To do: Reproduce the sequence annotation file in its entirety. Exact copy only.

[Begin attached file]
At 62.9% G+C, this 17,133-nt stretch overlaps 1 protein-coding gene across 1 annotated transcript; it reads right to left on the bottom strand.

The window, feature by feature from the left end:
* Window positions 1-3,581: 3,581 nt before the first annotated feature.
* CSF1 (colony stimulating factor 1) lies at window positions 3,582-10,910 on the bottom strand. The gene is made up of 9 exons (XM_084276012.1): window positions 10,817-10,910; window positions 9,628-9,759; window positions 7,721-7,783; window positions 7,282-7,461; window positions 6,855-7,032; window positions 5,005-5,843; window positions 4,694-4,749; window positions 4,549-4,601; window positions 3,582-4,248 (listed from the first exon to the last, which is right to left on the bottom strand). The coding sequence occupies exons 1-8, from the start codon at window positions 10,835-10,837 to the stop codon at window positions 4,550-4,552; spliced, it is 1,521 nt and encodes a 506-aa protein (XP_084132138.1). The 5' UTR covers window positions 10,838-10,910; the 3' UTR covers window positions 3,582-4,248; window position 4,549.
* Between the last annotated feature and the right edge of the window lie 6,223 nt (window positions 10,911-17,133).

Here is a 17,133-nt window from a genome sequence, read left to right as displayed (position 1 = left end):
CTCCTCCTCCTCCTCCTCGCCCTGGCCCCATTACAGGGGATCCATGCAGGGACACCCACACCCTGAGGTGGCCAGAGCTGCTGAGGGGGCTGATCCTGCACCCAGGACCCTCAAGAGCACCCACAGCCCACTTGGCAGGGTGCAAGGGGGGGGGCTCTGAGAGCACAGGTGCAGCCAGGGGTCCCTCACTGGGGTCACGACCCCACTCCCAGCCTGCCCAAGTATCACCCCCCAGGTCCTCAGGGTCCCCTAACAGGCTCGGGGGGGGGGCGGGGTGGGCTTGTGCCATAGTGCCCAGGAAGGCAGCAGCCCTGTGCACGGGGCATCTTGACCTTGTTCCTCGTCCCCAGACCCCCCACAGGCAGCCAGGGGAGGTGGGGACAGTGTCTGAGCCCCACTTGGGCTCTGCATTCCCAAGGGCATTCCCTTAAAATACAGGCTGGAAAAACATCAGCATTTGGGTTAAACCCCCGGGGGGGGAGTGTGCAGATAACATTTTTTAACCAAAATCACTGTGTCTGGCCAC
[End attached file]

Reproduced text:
At 62.9% G+C, this 17,133-nt stretch overlaps 1 protein-coding gene across 1 annotated transcript; it reads right to left on the bottom strand.

The window, feature by feature from the left end:
* Window positions 1-3,581: 3,581 nt before the first annotated feature.
* CSF1 (colony stimulating factor 1) lies at window positions 3,582-10,910 on the bottom strand. The gene is made up of 9 exons (XM_084276012.1): window positions 10,817-10,910; window positions 9,628-9,759; window positions 7,721-7,783; window positions 7,282-7,461; window positions 6,855-7,032; window positions 5,005-5,843; window positions 4,694-4,749; window positions 4,549-4,601; window positions 3,582-4,248 (listed from the first exon to the last, which is right to left on the bottom strand). The coding sequence occupies exons 1-8, from the start codon at window positions 10,835-10,837 to the stop codon at window positions 4,550-4,552; spliced, it is 1,521 nt and encodes a 506-aa protein (XP_084132138.1). The 5' UTR covers window positions 10,838-10,910; the 3' UTR covers window positions 3,582-4,248; window position 4,549.
* Between the last annotated feature and the right edge of the window lie 6,223 nt (window positions 10,911-17,133).

Here is a 17,133-nt window from a genome sequence, read left to right as displayed (position 1 = left end):
CTCCTCCTCCTCCTCCTCGCCCTGGCCCCATTACAGGGGATCCATGCAGGGACACCCACACCCTGAGGTGGCCAGAGCTGCTGAGGGGGCTGATCCTGCACCCAGGACCCTCAAGAGCACCCACAGCCCACTTGGCAGGGTGCAAGGGGGGGGGCTCTGAGAGCACAGGTGCAGCCAGGGGTCCCTCACTGGGGTCACGACCCCACTCCCAGCCTGCCCAAGTATCACCCCCCAGGTCCTCAGGGTCCCCTAACAGGCTCGGGGGGGGGGCGGGGTGGGCTTGTGCCATAGTGCCCAGGAAGGCAGCAGCCCTGTGCACGGGGCATCTTGACCTTGTTCCTCGTCCCCAGACCCCCCACAGGCAGCCAGGGGAGGTGGGGACAGTGTCTGAGCCCCACTTGGGCTCTGCATTCCCAAGGGCATTCCCTTAAAATACAGGCTGGAAAAACATCAGCATTTGGGTTAAACCCCCGGGGGGGGAGTGTGCAGATAACATTTTTTAACCAAAATCACTGTGTCTGGCCAC